Double Red Rainbow

Double Red Rainbow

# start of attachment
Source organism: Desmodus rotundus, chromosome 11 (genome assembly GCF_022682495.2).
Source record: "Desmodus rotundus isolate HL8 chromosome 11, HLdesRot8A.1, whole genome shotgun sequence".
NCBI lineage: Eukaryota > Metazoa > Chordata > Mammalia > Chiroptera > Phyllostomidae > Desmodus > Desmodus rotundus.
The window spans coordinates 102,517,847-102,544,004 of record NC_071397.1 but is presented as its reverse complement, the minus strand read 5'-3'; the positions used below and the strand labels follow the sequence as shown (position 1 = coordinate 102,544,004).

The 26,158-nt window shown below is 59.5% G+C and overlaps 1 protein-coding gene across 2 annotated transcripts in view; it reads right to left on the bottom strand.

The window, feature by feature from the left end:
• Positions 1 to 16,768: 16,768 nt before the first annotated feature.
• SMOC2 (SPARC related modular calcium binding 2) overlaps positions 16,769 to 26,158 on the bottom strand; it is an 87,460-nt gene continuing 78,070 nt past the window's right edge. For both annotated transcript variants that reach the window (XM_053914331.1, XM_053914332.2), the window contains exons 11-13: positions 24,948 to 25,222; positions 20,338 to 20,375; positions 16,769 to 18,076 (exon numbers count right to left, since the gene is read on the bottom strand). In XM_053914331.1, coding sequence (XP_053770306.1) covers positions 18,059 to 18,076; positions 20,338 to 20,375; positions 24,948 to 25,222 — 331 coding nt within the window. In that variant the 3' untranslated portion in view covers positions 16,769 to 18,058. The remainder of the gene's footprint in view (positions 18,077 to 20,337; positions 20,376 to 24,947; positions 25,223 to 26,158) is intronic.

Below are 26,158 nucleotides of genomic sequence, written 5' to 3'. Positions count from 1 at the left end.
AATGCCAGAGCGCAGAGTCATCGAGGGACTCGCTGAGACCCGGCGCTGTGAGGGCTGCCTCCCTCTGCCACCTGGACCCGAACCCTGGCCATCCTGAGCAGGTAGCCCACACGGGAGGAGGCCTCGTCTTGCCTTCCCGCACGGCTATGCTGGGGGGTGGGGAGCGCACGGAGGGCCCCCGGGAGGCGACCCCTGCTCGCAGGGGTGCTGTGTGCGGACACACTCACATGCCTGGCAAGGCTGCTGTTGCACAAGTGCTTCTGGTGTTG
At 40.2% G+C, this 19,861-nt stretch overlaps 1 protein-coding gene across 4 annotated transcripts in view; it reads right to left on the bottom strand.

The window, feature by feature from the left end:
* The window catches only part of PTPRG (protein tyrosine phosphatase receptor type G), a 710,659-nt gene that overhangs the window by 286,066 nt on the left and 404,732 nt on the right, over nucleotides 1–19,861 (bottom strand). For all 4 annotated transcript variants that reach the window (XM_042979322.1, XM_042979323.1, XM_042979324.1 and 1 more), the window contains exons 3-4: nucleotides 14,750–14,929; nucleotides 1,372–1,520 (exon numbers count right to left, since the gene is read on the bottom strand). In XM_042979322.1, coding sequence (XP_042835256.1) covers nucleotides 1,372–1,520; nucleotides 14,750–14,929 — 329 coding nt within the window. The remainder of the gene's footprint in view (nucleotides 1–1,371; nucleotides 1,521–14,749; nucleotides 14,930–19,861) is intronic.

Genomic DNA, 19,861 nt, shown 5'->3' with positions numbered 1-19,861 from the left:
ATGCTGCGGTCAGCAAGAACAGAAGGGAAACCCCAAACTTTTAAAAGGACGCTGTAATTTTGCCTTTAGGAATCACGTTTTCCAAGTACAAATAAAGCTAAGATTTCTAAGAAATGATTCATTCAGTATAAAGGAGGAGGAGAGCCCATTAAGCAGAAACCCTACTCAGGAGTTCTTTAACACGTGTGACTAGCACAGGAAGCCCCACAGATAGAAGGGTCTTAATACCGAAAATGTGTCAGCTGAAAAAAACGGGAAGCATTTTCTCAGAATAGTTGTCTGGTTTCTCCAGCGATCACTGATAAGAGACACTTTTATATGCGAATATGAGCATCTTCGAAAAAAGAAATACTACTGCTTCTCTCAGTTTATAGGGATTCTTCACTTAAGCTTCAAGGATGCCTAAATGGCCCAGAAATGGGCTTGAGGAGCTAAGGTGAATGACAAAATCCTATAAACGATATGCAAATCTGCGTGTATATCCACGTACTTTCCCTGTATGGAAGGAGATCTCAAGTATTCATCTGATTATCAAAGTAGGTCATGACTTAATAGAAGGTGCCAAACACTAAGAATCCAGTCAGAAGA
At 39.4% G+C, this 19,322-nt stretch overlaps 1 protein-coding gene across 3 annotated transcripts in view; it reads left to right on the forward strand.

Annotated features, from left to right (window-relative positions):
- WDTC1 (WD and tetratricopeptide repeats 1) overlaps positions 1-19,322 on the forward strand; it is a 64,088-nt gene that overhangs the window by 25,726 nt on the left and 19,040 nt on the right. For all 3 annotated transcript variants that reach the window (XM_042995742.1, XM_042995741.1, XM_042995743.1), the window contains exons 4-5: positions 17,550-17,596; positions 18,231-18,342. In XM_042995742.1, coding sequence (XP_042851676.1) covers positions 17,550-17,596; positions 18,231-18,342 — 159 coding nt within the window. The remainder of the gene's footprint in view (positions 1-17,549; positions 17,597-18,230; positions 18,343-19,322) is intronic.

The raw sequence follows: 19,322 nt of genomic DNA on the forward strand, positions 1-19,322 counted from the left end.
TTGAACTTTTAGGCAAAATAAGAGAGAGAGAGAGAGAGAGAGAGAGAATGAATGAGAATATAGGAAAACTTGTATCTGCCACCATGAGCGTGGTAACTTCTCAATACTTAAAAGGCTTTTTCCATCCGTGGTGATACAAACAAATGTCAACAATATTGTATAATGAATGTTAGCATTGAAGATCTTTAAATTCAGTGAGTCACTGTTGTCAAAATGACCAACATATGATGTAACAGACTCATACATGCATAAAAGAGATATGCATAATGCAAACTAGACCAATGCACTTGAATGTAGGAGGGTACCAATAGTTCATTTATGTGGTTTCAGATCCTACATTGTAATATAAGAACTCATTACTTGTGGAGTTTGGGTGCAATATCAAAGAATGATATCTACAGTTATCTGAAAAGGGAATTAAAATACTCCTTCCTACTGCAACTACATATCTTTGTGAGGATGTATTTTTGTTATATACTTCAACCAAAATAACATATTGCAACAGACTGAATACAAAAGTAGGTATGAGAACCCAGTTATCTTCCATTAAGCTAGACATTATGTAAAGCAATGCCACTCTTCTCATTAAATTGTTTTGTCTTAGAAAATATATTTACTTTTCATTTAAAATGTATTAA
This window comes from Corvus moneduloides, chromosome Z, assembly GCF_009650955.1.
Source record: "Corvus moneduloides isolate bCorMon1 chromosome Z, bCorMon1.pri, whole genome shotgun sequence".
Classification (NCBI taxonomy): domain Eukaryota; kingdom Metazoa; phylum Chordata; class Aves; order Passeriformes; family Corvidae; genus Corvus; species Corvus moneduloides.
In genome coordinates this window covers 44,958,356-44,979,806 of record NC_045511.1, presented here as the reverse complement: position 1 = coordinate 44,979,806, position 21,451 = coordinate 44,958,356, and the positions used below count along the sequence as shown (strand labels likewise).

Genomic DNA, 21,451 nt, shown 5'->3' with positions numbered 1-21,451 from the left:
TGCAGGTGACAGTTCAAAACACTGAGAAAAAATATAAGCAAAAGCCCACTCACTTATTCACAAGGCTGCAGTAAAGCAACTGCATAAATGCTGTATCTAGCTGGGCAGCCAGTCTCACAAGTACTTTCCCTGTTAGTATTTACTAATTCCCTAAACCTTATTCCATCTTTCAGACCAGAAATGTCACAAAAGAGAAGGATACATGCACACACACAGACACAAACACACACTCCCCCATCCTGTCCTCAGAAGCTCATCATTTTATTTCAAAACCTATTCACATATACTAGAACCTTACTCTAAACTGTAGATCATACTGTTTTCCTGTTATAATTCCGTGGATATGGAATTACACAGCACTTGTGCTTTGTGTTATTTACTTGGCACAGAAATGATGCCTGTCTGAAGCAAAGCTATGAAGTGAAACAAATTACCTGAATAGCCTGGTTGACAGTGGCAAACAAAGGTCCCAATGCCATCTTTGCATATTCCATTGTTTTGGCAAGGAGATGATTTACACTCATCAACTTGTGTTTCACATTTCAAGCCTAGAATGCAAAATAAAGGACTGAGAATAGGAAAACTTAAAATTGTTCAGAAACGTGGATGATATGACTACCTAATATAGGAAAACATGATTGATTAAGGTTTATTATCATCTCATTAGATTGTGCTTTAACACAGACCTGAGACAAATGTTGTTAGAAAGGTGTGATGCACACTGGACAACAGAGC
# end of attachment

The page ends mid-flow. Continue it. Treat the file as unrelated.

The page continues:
When the sun hits the horizon, the shorter blue and green waves of light are filtered out creating spectacular warm orange and red sunrises and sunsets. If the atmosphere has sufficient moisture, or vapor droplets in the air, sunlight shining on it will refract when it enters the droplet, then reflect off the back of the droplet, and refract again as it leaves the droplet. This splits up the light into many different angles, forming a rainbow, from shortest wavelengths on the inside (blues) to longest wavelengths on the outside (reds). If the light reflects off the raindrops a second time, a second rainbow can be seen which is fainter and portrays the colors in reverse. But with double red rainbows, since the blues are already filtered out due to the low sun angle, only the red hues remain and result in a red rainbow with the second rainbow being fainter and mirror imaged.

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